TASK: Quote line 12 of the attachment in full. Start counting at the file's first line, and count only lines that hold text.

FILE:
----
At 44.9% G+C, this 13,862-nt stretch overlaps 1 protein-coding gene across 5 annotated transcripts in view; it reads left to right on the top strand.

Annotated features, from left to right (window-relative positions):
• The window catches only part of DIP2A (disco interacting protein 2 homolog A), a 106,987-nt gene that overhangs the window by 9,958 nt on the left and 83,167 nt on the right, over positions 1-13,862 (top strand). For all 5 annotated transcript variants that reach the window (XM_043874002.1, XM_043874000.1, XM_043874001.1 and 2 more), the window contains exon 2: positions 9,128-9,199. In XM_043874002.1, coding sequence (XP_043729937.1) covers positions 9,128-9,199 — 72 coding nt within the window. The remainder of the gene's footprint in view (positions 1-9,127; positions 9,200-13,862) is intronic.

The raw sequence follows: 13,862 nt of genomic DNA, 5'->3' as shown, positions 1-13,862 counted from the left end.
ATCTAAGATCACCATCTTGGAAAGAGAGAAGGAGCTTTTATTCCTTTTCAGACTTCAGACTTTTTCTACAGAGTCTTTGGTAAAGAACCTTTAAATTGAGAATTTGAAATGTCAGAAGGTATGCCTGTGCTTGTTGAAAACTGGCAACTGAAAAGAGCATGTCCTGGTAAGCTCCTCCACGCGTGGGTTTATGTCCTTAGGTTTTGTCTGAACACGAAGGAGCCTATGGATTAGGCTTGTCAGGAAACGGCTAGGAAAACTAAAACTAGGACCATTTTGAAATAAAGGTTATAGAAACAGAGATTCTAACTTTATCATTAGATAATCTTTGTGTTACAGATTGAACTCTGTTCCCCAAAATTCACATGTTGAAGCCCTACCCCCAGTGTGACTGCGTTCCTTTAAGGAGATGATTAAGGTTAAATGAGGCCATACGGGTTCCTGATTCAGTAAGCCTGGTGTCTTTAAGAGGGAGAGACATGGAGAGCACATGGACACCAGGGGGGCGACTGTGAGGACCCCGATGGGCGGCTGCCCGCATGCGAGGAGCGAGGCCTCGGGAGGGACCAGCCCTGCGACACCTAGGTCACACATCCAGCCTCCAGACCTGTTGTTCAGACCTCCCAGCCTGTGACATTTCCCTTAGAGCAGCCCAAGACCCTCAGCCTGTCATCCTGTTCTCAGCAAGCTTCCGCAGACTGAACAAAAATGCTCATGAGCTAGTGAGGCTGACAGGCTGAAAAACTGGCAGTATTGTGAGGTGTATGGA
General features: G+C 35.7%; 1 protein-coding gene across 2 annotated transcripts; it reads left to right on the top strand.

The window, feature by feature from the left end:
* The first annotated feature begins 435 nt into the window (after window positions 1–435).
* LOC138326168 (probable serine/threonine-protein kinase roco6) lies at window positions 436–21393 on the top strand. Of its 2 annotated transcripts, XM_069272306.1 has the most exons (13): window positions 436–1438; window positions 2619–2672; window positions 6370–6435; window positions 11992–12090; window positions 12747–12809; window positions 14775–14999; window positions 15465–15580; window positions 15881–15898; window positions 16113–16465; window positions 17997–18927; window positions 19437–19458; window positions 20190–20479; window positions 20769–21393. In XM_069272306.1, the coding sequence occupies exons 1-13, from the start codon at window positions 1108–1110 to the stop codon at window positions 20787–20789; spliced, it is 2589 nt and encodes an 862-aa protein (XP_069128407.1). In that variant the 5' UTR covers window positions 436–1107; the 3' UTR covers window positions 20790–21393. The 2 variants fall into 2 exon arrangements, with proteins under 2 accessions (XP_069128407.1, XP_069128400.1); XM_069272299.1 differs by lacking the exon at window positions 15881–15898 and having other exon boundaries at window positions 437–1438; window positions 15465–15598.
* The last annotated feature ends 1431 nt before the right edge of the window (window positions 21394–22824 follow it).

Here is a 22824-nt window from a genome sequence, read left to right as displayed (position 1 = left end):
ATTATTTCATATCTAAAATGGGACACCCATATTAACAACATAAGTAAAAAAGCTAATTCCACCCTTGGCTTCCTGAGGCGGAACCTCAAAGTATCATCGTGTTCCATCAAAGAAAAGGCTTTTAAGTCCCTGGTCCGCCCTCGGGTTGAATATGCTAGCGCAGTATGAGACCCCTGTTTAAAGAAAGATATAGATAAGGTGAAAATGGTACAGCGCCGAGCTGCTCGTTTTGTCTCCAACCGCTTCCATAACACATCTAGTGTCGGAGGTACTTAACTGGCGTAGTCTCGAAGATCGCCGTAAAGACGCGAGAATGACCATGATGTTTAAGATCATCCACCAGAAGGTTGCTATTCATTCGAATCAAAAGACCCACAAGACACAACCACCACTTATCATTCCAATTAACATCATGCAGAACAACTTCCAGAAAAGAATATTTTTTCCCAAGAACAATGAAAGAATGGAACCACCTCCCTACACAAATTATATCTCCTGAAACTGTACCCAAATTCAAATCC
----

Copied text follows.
ATTATTTCATATCTAAAATGGGACACCCATATTAACAACATAAGTAAAAAAGCTAATTCCACCCTTGGCTTCCTGAGGCGGAACCTCAAAGTATCATCGTGTTCCATCAAAGAAAAGGCTTTTAAGTCCCTGGTCCGCCCTCGGGTTGAATATGCTAGCGCAGTATGAGACCCCTGTTTAAAGAAAGATATAGATAAGGTGAAAATGGTACAGCGCCGAGCTGCTCGTTTTGTCTCCAACCGCTTCCATAACACATCTAGTGTCGGAGGTACTTAACTGGCGTAGTCTCGAAGATCGCCGTAAAGACGCGAGAATGACCATGATGTTTAAGATCATCCACCAGAAGGTTGCTATTCATTCGAATCAAAAGACCCACAAGACACAACCACCACTTATCATTCCAATTAACATCATGCAGAACAACTTCCAGAAAAGAATATTTTTTCCCAAGAACAATGAAAGAATGGAACCACCTCCCTACACAAATTATATCTCCTGAAACTGTACCCAAATTCAAATCC